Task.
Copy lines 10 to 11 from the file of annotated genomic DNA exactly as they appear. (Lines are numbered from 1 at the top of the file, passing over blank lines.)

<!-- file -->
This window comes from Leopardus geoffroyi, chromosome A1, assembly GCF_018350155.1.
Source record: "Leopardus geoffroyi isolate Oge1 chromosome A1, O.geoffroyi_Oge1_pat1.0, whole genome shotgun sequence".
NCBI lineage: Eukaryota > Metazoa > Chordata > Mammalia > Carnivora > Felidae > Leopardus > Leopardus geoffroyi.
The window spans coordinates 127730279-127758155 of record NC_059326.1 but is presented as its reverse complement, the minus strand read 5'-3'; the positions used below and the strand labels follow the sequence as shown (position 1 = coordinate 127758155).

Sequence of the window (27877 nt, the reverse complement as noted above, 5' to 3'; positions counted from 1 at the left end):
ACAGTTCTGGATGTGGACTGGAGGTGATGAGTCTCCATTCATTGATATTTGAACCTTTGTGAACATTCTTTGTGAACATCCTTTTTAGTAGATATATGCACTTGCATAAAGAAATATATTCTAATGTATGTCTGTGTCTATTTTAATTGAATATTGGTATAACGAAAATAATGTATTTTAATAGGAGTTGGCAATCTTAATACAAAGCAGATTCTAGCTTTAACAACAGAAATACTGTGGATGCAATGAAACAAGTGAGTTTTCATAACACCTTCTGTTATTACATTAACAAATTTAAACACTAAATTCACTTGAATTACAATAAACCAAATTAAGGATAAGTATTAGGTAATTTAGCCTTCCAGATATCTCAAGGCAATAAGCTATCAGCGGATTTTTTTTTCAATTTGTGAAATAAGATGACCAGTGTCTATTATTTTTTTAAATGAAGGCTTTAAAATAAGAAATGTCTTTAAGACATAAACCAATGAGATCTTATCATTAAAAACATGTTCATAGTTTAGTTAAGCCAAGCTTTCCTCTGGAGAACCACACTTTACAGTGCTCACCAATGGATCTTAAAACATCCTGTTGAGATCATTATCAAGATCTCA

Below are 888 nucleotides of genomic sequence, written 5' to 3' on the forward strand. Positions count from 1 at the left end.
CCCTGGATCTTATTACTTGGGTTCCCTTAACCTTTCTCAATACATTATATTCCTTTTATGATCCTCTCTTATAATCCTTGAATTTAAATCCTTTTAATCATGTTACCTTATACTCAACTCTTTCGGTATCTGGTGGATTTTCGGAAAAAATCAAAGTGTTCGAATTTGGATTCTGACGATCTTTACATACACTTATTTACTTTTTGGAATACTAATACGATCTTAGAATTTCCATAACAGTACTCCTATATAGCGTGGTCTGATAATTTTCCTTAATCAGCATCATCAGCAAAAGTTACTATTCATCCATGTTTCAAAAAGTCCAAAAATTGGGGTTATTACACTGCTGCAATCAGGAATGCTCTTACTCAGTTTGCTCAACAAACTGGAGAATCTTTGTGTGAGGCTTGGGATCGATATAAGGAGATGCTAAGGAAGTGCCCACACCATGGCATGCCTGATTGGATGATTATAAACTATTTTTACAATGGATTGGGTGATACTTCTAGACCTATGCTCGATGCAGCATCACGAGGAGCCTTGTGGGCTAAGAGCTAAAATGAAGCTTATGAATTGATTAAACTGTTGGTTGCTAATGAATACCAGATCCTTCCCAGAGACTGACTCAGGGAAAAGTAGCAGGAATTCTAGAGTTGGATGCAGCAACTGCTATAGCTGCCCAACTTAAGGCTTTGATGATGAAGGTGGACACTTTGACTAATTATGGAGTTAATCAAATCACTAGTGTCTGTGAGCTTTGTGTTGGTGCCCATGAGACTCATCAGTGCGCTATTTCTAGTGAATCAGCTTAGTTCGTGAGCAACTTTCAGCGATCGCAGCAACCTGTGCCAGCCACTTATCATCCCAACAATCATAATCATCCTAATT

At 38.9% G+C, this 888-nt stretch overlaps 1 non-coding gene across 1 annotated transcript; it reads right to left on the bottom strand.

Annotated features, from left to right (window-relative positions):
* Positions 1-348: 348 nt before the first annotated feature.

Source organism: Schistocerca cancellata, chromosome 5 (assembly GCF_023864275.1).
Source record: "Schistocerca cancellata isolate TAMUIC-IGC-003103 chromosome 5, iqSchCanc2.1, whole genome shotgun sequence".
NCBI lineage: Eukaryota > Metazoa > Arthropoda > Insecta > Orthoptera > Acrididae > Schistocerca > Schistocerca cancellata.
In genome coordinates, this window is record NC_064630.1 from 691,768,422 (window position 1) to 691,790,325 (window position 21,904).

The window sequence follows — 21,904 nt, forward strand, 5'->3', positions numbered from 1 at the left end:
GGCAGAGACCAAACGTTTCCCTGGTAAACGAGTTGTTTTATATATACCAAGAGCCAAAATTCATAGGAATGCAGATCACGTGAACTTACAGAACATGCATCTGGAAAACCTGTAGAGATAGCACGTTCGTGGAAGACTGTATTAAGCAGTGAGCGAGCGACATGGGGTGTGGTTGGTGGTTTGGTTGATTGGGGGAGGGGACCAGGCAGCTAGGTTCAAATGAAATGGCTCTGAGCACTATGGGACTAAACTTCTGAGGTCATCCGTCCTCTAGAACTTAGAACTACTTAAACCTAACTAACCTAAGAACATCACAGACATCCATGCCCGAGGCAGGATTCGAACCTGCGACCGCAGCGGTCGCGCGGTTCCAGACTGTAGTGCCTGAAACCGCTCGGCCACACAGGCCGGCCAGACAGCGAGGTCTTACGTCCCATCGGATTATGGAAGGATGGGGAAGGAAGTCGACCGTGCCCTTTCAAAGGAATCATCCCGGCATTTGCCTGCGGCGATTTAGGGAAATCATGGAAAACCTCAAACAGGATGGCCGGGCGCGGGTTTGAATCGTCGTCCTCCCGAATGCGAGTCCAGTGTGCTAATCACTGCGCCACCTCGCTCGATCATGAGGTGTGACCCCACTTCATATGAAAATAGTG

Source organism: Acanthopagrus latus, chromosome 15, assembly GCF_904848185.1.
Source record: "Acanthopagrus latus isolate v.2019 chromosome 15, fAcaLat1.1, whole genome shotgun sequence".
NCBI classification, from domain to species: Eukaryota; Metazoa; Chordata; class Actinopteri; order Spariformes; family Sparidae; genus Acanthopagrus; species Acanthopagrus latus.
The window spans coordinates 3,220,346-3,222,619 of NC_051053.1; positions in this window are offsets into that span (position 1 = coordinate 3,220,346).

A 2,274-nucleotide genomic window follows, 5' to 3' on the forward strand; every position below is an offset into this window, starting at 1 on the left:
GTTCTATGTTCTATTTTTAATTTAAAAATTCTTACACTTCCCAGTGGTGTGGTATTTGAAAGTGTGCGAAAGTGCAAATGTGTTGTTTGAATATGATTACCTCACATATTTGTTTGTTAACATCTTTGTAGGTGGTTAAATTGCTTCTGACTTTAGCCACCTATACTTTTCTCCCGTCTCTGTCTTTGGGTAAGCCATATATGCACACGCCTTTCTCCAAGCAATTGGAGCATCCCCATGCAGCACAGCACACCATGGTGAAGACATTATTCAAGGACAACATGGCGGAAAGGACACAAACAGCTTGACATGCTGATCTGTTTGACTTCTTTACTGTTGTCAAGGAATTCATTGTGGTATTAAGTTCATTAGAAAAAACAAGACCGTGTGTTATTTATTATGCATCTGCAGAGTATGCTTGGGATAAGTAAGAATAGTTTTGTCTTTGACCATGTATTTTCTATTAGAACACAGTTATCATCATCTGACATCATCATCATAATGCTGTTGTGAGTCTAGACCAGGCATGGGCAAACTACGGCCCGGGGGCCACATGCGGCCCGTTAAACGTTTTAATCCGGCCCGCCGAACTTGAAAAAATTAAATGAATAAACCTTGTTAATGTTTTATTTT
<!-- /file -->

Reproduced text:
Annotated features, from left to right (window-relative positions):
* Positions 1-348: 348 nt before the first annotated feature.